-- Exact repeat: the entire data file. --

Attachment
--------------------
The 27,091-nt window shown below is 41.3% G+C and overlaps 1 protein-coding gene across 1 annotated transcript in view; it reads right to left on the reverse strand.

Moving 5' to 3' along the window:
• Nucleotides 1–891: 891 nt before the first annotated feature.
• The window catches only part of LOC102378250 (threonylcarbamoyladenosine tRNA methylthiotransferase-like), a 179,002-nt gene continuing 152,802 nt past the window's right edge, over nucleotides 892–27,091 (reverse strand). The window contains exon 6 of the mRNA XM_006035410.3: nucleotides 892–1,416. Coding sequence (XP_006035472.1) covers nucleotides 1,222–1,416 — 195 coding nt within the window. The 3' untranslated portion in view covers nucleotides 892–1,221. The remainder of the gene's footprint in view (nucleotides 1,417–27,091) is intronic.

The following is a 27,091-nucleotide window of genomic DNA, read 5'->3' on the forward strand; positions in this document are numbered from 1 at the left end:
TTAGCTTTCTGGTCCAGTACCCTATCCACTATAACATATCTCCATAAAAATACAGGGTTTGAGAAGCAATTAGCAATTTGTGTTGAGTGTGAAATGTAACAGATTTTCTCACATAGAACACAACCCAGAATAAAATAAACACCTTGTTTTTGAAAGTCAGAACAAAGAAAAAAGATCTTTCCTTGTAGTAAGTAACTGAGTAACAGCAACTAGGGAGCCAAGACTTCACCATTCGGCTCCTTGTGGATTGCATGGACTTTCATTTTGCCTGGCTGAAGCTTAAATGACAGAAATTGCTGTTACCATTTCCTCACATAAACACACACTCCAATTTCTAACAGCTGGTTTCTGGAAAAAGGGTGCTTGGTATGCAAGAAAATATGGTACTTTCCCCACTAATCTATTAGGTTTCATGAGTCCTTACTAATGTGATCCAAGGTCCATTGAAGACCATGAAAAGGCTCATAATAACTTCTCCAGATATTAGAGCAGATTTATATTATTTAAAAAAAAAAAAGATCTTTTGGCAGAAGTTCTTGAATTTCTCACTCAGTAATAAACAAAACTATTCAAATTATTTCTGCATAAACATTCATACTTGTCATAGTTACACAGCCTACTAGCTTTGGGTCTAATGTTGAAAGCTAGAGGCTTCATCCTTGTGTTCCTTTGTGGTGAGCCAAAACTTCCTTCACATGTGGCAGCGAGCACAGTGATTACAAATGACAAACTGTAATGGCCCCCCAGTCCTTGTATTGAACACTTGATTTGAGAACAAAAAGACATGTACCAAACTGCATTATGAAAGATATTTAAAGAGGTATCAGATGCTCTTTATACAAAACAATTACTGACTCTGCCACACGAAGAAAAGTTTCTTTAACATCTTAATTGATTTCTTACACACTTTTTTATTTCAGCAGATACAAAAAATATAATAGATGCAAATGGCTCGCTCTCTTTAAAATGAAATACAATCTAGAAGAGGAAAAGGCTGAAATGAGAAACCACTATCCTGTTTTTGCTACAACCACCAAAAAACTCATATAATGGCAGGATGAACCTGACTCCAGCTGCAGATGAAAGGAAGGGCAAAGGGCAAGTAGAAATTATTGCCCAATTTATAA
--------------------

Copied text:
The 27,091-nt window shown below is 41.3% G+C and overlaps 1 protein-coding gene across 1 annotated transcript in view; it reads right to left on the reverse strand.

Moving 5' to 3' along the window:
• Nucleotides 1–891: 891 nt before the first annotated feature.
• The window catches only part of LOC102378250 (threonylcarbamoyladenosine tRNA methylthiotransferase-like), a 179,002-nt gene continuing 152,802 nt past the window's right edge, over nucleotides 892–27,091 (reverse strand). The window contains exon 6 of the mRNA XM_006035410.3: nucleotides 892–1,416. Coding sequence (XP_006035472.1) covers nucleotides 1,222–1,416 — 195 coding nt within the window. The 3' untranslated portion in view covers nucleotides 892–1,221. The remainder of the gene's footprint in view (nucleotides 1,417–27,091) is intronic.

The following is a 27,091-nucleotide window of genomic DNA, read 5'->3' on the forward strand; positions in this document are numbered from 1 at the left end:
TTAGCTTTCTGGTCCAGTACCCTATCCACTATAACATATCTCCATAAAAATACAGGGTTTGAGAAGCAATTAGCAATTTGTGTTGAGTGTGAAATGTAACAGATTTTCTCACATAGAACACAACCCAGAATAAAATAAACACCTTGTTTTTGAAAGTCAGAACAAAGAAAAAAGATCTTTCCTTGTAGTAAGTAACTGAGTAACAGCAACTAGGGAGCCAAGACTTCACCATTCGGCTCCTTGTGGATTGCATGGACTTTCATTTTGCCTGGCTGAAGCTTAAATGACAGAAATTGCTGTTACCATTTCCTCACATAAACACACACTCCAATTTCTAACAGCTGGTTTCTGGAAAAAGGGTGCTTGGTATGCAAGAAAATATGGTACTTTCCCCACTAATCTATTAGGTTTCATGAGTCCTTACTAATGTGATCCAAGGTCCATTGAAGACCATGAAAAGGCTCATAATAACTTCTCCAGATATTAGAGCAGATTTATATTATTTAAAAAAAAAAAAGATCTTTTGGCAGAAGTTCTTGAATTTCTCACTCAGTAATAAACAAAACTATTCAAATTATTTCTGCATAAACATTCATACTTGTCATAGTTACACAGCCTACTAGCTTTGGGTCTAATGTTGAAAGCTAGAGGCTTCATCCTTGTGTTCCTTTGTGGTGAGCCAAAACTTCCTTCACATGTGGCAGCGAGCACAGTGATTACAAATGACAAACTGTAATGGCCCCCCAGTCCTTGTATTGAACACTTGATTTGAGAACAAAAAGACATGTACCAAACTGCATTATGAAAGATATTTAAAGAGGTATCAGATGCTCTTTATACAAAACAATTACTGACTCTGCCACACGAAGAAAAGTTTCTTTAACATCTTAATTGATTTCTTACACACTTTTTTATTTCAGCAGATACAAAAAATATAATAGATGCAAATGGCTCGCTCTCTTTAAAATGAAATACAATCTAGAAGAGGAAAAGGCTGAAATGAGAAACCACTATCCTGTTTTTGCTACAACCACCAAAAAACTCATATAATGGCAGGATGAACCTGACTCCAGCTGCAGATGAAAGGAAGGGCAAAGGGCAAGTAGAAATTATTGCCCAATTTATAA